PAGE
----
A partial transcript of the debate as broadcast on NPR is available by clicking here.

Governor Gary Johnson Appears At Lindesmith-Drug Policy Foundation Conference in Albuquerque, New Mexico

The Republican governor of New Mexico, Gary Johnson, appeared at the 14th annual international drug policy conference held in Albuquerque, NM, sponsored by the Lindesmith Center-Drug Policy Foundation.

The Albuquerque Journal reported on June 2, 2001 ( "Hundreds Cheer Governor's Drug-Reform Stance") that:
"The Republican was the keynote speaker on the final day of the Lindesmith Center-Drug Policy Foundation international conference.
"The organization -- which is working toward drug reform and policy based on 'public health, science, common sense and human rights' -- met in Albuquerque this past week. About 700 people attended the meeting. Its theme was 'Drug Policies for the New Millennium.'
"Johnson during his second term has pushed for drug reform, including the legalization of marijuana, describing the national war on drugs as 'a miserable failure.'"

Governor Gary Johnson Appears At NORML Conference, Makes Several Appearances On National Media Over April 20 Weekend

Governor Gary Johnson was a keynote speaker at the national NORML conference in Washington, DC April 19-21, 2001 ( "Governor Rouses Choir With Drug Stand," Albuquerque (NM) Tribune, April 19, 2001). In addition to his appearance there, Governor Johnson made the rounds of Washington's political talk shows, including:

  • Meet The Press
  • CNN Crossfire
  • Hardball with Chris Matthews
  • Fox News Hannity & Colmes Show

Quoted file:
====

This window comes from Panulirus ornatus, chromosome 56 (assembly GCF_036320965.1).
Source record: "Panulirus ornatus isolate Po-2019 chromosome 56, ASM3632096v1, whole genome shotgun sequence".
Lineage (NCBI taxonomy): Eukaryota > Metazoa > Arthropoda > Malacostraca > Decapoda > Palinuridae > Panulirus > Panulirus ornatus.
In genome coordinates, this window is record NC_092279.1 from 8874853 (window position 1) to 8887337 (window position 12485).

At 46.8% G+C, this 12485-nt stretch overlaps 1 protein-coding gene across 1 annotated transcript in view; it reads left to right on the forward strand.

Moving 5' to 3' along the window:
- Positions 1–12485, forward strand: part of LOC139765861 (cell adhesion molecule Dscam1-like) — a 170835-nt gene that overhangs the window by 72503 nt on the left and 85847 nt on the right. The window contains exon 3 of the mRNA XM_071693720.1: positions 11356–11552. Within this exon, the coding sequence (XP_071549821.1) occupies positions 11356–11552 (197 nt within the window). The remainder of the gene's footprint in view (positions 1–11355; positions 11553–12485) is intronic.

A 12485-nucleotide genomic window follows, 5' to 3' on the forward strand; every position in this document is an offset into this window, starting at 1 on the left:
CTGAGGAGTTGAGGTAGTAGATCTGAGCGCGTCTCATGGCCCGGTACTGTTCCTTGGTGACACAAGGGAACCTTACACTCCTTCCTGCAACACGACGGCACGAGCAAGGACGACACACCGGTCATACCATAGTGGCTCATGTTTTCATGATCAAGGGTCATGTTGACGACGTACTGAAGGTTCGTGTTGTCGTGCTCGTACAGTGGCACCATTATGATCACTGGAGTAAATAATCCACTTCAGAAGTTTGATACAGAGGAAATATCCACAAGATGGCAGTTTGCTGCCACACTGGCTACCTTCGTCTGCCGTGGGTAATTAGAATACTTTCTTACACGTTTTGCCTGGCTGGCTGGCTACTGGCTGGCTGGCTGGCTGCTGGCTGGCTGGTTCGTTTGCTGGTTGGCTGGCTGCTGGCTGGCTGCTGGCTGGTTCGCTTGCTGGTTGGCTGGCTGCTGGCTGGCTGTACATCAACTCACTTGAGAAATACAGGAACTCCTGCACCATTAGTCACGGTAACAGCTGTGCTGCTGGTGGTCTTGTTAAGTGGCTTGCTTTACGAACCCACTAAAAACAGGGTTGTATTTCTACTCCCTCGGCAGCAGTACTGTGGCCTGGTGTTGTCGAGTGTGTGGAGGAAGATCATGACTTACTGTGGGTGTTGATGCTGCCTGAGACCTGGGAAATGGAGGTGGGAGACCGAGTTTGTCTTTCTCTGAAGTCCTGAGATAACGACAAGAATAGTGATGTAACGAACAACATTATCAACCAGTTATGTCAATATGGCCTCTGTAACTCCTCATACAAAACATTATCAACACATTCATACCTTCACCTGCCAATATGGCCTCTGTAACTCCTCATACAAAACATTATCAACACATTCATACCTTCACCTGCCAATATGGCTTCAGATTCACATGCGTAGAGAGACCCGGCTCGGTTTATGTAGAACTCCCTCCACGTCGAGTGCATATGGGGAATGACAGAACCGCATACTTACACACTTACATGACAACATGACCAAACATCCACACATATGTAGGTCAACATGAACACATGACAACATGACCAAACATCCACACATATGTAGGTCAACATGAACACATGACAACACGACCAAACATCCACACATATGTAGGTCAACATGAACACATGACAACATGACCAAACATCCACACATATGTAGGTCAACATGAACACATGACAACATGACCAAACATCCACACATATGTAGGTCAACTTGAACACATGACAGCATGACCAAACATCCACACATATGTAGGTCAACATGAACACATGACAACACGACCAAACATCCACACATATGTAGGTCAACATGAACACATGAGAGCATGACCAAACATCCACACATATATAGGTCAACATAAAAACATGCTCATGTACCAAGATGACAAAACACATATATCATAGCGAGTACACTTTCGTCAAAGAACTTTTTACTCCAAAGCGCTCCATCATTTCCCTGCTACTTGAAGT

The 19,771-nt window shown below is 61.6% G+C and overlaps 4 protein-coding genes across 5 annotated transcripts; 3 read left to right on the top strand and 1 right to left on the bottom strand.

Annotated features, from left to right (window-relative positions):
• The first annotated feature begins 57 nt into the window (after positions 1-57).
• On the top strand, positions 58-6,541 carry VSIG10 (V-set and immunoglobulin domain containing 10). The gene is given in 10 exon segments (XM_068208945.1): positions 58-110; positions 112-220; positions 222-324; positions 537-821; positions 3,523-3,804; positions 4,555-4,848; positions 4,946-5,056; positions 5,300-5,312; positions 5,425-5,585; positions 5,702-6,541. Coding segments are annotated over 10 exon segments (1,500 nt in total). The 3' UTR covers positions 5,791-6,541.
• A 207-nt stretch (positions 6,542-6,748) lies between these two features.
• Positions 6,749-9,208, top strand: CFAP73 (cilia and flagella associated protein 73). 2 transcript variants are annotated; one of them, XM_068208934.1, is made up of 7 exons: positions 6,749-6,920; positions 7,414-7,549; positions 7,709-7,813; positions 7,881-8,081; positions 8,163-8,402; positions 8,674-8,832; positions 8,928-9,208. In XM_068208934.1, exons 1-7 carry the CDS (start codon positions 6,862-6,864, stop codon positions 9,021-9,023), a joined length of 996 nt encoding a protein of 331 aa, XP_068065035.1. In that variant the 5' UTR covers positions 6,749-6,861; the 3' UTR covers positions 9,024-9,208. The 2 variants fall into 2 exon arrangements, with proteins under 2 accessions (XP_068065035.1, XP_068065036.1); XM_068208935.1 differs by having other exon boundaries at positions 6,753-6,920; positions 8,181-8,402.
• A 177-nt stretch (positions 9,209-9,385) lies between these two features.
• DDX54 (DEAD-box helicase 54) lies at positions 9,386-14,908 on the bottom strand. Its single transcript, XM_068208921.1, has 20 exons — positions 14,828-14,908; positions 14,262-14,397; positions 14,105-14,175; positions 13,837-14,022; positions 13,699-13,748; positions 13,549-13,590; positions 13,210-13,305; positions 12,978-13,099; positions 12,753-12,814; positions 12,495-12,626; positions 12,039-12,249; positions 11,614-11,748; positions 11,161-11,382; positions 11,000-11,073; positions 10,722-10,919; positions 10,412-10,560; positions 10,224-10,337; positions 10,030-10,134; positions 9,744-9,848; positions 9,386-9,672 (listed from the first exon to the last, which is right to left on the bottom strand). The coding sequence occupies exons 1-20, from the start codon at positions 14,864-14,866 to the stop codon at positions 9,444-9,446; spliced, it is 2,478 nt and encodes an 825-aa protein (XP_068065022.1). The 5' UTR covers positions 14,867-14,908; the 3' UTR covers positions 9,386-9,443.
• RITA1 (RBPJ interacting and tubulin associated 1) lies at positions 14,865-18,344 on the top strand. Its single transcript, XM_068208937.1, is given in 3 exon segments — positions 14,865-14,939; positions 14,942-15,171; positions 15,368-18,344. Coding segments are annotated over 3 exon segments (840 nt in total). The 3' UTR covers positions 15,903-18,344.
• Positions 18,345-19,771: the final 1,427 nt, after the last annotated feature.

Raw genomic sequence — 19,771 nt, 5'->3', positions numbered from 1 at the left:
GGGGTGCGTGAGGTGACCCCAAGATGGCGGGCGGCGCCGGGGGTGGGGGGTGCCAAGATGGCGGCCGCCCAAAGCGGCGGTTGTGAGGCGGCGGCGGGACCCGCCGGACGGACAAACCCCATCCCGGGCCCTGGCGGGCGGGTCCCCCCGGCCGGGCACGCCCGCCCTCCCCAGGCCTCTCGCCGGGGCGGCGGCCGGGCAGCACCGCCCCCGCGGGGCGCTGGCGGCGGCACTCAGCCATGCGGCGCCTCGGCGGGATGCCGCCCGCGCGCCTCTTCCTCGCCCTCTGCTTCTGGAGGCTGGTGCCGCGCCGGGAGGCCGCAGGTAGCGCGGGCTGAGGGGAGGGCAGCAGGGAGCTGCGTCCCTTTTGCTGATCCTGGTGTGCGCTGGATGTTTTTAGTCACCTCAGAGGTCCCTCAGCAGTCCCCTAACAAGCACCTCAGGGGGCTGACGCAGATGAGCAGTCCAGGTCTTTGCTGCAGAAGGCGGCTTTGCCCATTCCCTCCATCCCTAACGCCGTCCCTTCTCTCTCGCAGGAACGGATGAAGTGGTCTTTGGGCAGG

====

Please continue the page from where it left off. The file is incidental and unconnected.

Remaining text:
• Governor Makes Case For Reform, Picks Up Support; Legislature Approves Part Of Package

    Governor Gary Johnson's drug policy reform efforts picked up a surprise endorsement from another noted Republican politician, former Secretary of State George Schultz. According to the Associated Press on Wednesday, March 14 ( "Johnson Gets Lofty Support For Drug Policy Reform Plans"), "The governor said Schultz, who served under President Reagan, told him they shared the view that the war on drugs had been a failure."

    Major Portions Of Drug Reform Package Clear Legislature

    The Albuquerque Journal reported on March 19, 2001 ( "Drug-Policy Reform Gained Ground A Little Bit This Year, Advocates Say"), advocates for drug law change "won a trio of bills in the Roundhouse this session. And other bills, including one to allow marijuana for medical use, came within a hair's-breadth of becoming law."

    Legislation to increase funding for treatment and drug-abuse prevention by $10 million was approved in this session, as well as a bill that would make Naloxone, a medicine to reverse heroin overdoses, more available, and a bill allowing "pharmacists to sell syringes to anyone, even if they appear to be a heroin addict," Reform advocates hailed these victories, and look forward to further legislative efforts. According to Katharine Huffman, director of the Lindesmith-DPF's New Mexico office, "What happened in New Mexico is definitely a model of a comprehensive strategy."

    The medical marijuana bill failed to pass before the session ended. Earlier in the session, a state-wide poll showed "overwhelming support for decriminalizing marijuana and making 'medical marijuana' legal for certain patients, according to a report in The Santa Fe New Mexican.

    • 78 percent of registered NM voters support allowing medical marijuana